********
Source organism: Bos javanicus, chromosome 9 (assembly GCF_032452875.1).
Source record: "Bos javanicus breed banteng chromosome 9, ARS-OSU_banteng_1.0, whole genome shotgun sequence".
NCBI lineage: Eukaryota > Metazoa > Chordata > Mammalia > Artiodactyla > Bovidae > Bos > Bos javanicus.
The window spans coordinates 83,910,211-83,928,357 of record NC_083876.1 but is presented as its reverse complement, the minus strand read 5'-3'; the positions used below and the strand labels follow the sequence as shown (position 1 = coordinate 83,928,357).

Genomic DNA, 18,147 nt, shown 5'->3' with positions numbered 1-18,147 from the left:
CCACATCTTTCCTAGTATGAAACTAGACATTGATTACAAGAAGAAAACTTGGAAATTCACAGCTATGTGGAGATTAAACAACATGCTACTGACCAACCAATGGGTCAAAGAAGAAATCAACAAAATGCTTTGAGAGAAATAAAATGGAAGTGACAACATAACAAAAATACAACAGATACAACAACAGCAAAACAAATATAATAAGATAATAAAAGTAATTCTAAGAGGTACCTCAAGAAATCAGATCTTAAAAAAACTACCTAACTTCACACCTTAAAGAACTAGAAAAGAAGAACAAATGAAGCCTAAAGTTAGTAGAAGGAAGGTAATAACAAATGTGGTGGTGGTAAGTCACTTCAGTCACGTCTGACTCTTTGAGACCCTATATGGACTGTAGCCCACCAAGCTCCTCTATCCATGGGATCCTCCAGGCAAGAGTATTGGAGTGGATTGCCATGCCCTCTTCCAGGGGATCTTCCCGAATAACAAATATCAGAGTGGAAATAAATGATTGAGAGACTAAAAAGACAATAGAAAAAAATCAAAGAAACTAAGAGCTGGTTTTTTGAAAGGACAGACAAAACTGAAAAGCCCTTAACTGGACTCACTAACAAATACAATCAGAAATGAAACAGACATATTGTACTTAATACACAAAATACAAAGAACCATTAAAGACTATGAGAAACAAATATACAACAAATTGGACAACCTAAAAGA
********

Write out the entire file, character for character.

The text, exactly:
Source organism: Bos javanicus, chromosome 9 (assembly GCF_032452875.1).
Source record: "Bos javanicus breed banteng chromosome 9, ARS-OSU_banteng_1.0, whole genome shotgun sequence".
NCBI lineage: Eukaryota > Metazoa > Chordata > Mammalia > Artiodactyla > Bovidae > Bos > Bos javanicus.
The window spans coordinates 83,910,211-83,928,357 of record NC_083876.1 but is presented as its reverse complement, the minus strand read 5'-3'; the positions used below and the strand labels follow the sequence as shown (position 1 = coordinate 83,928,357).

Genomic DNA, 18,147 nt, shown 5'->3' with positions numbered 1-18,147 from the left:
CCACATCTTTCCTAGTATGAAACTAGACATTGATTACAAGAAGAAAACTTGGAAATTCACAGCTATGTGGAGATTAAACAACATGCTACTGACCAACCAATGGGTCAAAGAAGAAATCAACAAAATGCTTTGAGAGAAATAAAATGGAAGTGACAACATAACAAAAATACAACAGATACAACAACAGCAAAACAAATATAATAAGATAATAAAAGTAATTCTAAGAGGTACCTCAAGAAATCAGATCTTAAAAAAACTACCTAACTTCACACCTTAAAGAACTAGAAAAGAAGAACAAATGAAGCCTAAAGTTAGTAGAAGGAAGGTAATAACAAATGTGGTGGTGGTAAGTCACTTCAGTCACGTCTGACTCTTTGAGACCCTATATGGACTGTAGCCCACCAAGCTCCTCTATCCATGGGATCCTCCAGGCAAGAGTATTGGAGTGGATTGCCATGCCCTCTTCCAGGGGATCTTCCCGAATAACAAATATCAGAGTGGAAATAAATGATTGAGAGACTAAAAAGACAATAGAAAAAAATCAAAGAAACTAAGAGCTGGTTTTTTGAAAGGACAGACAAAACTGAAAAGCCCTTAACTGGACTCACTAACAAATACAATCAGAAATGAAACAGACATATTGTACTTAATACACAAAATACAAAGAACCATTAAAGACTATGAGAAACAAATATACAACAAATTGGACAACCTAAAAGA